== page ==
The problem with perfection is it often goes unnoticed. How many times have you soaked in the well-balanced lines of a hot rod, yet failed to see the simplest of modifications, the very essence that makes it different from all the others?
A leading candidate for top muscle car has to be either the 1960 or 1961 Ford Starliner. Memphis, Tennessee's own George Poteet's personal choice was the '61. He then sought out Alloway's Hot Rod Shop of Louisville, Tennessee, to build his "unnoticed perfection," arguably one of the most beautiful Fords ever built. The secret isn't in the number of changes, but rather in the absence of change.
The '61 Starliner is an inherently good-looking car, so it was up to Bobby Alloway to maintain the factory good looks and make only those changes that would enhance and not detract. Subtle changes include the removal of the door and trunk locks, emblems, and fender spears. The front bumper originally featured a center-mounted license plate holder; Bobby took three bumpers and built a new bumper that looks stock but is devoid of the plate holder. The original "stars" on the C-pillar and door handles are retained as they are specific to the Starliner. If there was ever a builder with a signature color, it is Bobby, and the color is black. He has made a career painting black, this time using DuPont black (basecoat with clear).
Inside are a handful of well-thought out modifications that look "factory" but aren't. A cut-to-fit '63 Mercury dash sports original factory gauges converted to electronic by Classic Instruments. An ididit steering column topped with a wooden Corvair wheel is also pressed into service. The dash panel is absent of radio and all other factory control knobs, as Alloway's Hot Rod Shop machined a new billet panel that recreates the tooled dash insert, reminiscent of the famous "radio delete" package offered on many factory hot rods.
A fully polished and detailed 427 SOHC V-8 is topped off with a custom-made air cleaner ma
Other interior custom touches include the door panels based on '64 Ford Galaxie XL (one year). Front buckets are from a '64 Galaxie XL ,as is the rear package tray, rear bench/bucket seat combo. All of this one-off seating was stitched in red leather by Paul Atkins of Paul Atkins Custom Auto Interiors (Hanceville, AL). Paul also dipped into his stock to add red Dayton weave for the carpeting. The center console, while custom, is similar to the '64 Galaxie XL model.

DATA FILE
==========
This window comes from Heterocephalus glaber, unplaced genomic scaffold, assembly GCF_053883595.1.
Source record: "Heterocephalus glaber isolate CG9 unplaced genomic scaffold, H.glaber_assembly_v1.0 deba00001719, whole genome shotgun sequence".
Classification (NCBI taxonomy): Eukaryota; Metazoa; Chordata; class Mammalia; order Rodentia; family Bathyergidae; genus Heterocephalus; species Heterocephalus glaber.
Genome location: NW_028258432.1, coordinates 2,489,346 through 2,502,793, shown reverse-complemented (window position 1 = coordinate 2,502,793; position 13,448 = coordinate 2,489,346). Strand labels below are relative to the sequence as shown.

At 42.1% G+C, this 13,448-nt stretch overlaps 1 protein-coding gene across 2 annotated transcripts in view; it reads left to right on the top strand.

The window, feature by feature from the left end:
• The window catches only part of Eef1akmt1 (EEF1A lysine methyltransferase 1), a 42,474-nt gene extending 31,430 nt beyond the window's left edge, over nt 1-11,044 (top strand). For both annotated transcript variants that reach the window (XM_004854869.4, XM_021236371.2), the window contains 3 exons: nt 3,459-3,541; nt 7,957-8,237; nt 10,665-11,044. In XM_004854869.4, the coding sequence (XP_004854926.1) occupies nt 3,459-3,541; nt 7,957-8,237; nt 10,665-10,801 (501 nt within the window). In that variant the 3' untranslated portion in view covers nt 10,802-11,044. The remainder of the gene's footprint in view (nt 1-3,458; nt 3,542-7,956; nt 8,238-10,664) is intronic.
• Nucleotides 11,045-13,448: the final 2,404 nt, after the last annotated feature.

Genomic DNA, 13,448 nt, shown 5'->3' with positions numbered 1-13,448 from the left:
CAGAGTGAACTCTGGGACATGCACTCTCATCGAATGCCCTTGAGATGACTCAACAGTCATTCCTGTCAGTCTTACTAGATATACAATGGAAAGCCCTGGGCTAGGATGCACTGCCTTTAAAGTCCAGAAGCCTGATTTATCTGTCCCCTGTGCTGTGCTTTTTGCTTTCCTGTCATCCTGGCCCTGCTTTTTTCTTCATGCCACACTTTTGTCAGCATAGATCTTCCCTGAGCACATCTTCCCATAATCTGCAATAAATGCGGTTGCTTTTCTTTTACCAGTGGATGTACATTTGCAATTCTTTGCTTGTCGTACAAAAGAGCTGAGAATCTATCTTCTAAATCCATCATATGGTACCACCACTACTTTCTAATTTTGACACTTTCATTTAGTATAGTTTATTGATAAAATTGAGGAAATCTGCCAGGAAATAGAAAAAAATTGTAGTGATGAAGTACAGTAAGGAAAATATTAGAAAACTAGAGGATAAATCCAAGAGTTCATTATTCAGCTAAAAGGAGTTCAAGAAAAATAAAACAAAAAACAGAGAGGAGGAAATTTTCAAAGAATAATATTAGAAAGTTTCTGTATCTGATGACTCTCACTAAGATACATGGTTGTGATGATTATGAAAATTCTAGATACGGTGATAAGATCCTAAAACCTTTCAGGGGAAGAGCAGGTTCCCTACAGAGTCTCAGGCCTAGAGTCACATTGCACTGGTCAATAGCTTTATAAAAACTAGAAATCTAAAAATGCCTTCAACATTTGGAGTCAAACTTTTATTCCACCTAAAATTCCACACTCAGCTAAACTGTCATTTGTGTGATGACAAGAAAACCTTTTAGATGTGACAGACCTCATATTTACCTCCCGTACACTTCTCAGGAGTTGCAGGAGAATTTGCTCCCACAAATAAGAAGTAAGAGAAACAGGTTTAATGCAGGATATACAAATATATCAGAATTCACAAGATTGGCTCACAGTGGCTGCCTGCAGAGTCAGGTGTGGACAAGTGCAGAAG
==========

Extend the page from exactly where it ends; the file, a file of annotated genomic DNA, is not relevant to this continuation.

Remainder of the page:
When we compare Ford vs. Chevy vs. Mopar vs. any other marquee, it nearly always comes down to the bent-8 under the hood to decide "top dog." In this case, George knew what he wanted, and that was a Ford 427 SOHC; technically speaking a 427 cubic inch Hemi single-overhead cam V-8. King of the Ford muscle motor family, it was first seen in May of 1964 at Indy resting under the hood of a '64 Galaxie. The rest of us caught our first glimpse on the January, 1965 cover of Hot Rod.
However, this 40-plus year old SOHC V-8 was in need of a rebuild from air cleaner to oil pan. Mylon Keasler of Keasler Racing of Maryville, Tennessee, builds many of Bobby's motors, so this selection came as no surprise. Today's Cammer muscles-up 622 horsepower at 6,800 rpm with 533 lb-ft at 4,800 rpm via a pair of Edelbrock 750cfm four barrels resting on a Ford intake. Other engine accessories include a Powermaster (Knoxville, TN) alternator, Vintage Air (San Antonio, TX) electric fan, a Barillaro water pump and a Steve Long (Indianapolis, IN) brass and copper radiator. Barillaro also supplied the header, exhaust pipe, while Flowmaster (Santa Rosa, CA) mufflers were used. (The SOHC dealer-installed street version had a single Holley carb while the factory drag race version delivered with dual-four barrel 780cfm carbs.) The air cleaner is made from billet and looks like the '64 Galaxie XL 427 2x4 model, but is wider and longer. The original valve covers were magnesium, but Bobby obtained a pair of cast aluminum covers and polished them, machining out the Ford logo and inserting the Camliner (Motor Head) nameplate. Getting the power back to the 4:56 geared Strange-prepped Ford 9-inch rear end is a Keisler Engineering (Rockford, TN) TKO five-speed bolted to a Lakewood scatter-proof bellhousing.
Controlling all this power and ensuring ride quality falls to the Art Morrison Enterprises (Fife, WA) chassis with Morrison four-link in back coupled with Strange Engineering (Morton Grove, IL) shocks and springs, and Wilwood (Camarillo, CA) six-piston calipers and rotors. In front Strange and Wilwood are again in action with the Morrison dropped spindles resting between the A-arm suspension, Maval (Twinsburg, OH) rack and pinion steering twisted by an ididit (Tecumseh, MI ) steering column, and a Wilwood master cylinder operated by Kugel Komponents (La Habra, CA) pedal assembly. At the corners you will find plenty of attitude with the Boyd/Alloway polished billet aluminum wheels measuring 20x10 in back and 17x7 in front all wrapped in BFGoodrich rubber measuring 285/60R20 rears and 225/55R17 fronts.
There is a lot of hot rod under the skin of this '61 Starliner, and one must have a discerning eye to appreciate the number of changes that weren't made!
The '64 Galaxie XL buckets are also stitched in red leather by Paul Atkins. Red Dayton wea
The rear anodized panel was stripped and to replace the individual black "dots." Individua
The dash panel is absent of radio and all other factory control knobs as Alloway's Hot Rod
MSD ignition with Taylor wires "light" the gas/air mix provided by the pair of Edelbrock 7
Resting beneath the shifter is a Keasler TKO five-speed tranny bolted to a Lakewood bellho